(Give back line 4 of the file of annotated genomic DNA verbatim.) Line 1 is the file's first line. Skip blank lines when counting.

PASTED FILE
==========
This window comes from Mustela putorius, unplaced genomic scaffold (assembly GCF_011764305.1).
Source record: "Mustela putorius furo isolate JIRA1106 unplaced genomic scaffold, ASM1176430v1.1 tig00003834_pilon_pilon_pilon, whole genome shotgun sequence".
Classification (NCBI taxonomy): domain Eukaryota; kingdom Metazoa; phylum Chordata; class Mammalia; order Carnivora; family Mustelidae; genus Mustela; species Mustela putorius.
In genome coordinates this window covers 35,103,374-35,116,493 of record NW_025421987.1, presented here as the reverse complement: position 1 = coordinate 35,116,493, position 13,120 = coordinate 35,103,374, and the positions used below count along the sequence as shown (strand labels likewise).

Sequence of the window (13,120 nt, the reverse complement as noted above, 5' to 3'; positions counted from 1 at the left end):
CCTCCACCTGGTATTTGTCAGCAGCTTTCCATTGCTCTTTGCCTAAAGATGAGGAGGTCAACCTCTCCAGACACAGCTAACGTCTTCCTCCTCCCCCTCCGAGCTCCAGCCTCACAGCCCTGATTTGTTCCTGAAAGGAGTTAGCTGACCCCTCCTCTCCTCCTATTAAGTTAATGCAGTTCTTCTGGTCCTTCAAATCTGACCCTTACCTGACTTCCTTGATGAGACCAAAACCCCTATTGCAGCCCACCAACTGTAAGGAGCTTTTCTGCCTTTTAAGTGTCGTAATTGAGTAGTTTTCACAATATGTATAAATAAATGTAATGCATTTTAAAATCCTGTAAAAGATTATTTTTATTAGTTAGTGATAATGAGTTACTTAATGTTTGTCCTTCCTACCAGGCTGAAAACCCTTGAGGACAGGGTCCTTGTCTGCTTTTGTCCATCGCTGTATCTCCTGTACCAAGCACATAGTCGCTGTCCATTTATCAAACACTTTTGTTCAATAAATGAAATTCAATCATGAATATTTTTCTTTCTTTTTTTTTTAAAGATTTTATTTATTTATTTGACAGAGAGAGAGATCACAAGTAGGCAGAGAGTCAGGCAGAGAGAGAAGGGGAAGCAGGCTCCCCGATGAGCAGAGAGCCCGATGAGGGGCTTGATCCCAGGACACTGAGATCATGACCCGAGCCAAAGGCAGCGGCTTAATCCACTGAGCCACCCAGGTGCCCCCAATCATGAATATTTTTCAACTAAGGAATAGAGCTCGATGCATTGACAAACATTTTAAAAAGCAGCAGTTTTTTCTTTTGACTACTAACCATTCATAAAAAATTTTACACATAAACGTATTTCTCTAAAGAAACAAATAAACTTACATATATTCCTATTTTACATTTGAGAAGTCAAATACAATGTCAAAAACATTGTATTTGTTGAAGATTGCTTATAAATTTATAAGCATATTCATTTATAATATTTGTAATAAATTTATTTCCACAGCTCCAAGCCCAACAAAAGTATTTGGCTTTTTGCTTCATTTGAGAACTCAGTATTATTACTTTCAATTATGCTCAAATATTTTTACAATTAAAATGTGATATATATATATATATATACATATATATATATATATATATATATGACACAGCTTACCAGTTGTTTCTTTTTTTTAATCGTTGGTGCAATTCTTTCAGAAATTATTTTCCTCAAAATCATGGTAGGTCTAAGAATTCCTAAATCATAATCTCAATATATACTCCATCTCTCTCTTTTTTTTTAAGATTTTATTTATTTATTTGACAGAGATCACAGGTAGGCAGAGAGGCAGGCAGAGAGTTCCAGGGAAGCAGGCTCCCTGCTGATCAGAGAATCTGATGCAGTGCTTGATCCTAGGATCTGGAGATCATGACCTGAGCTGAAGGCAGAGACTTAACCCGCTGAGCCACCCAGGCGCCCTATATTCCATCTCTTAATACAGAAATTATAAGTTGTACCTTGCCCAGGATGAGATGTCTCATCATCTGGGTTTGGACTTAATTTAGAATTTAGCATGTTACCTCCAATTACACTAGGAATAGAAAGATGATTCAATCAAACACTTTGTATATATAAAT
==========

In genome coordinates this window covers 35,103,374-35,116,493 of record NW_025421987.1, presented here as the reverse complement: position 1 = coordinate 35,116,493, position 13,120 = coordinate 35,103,374, and the positions used below count along the sequence as shown (strand labels likewise).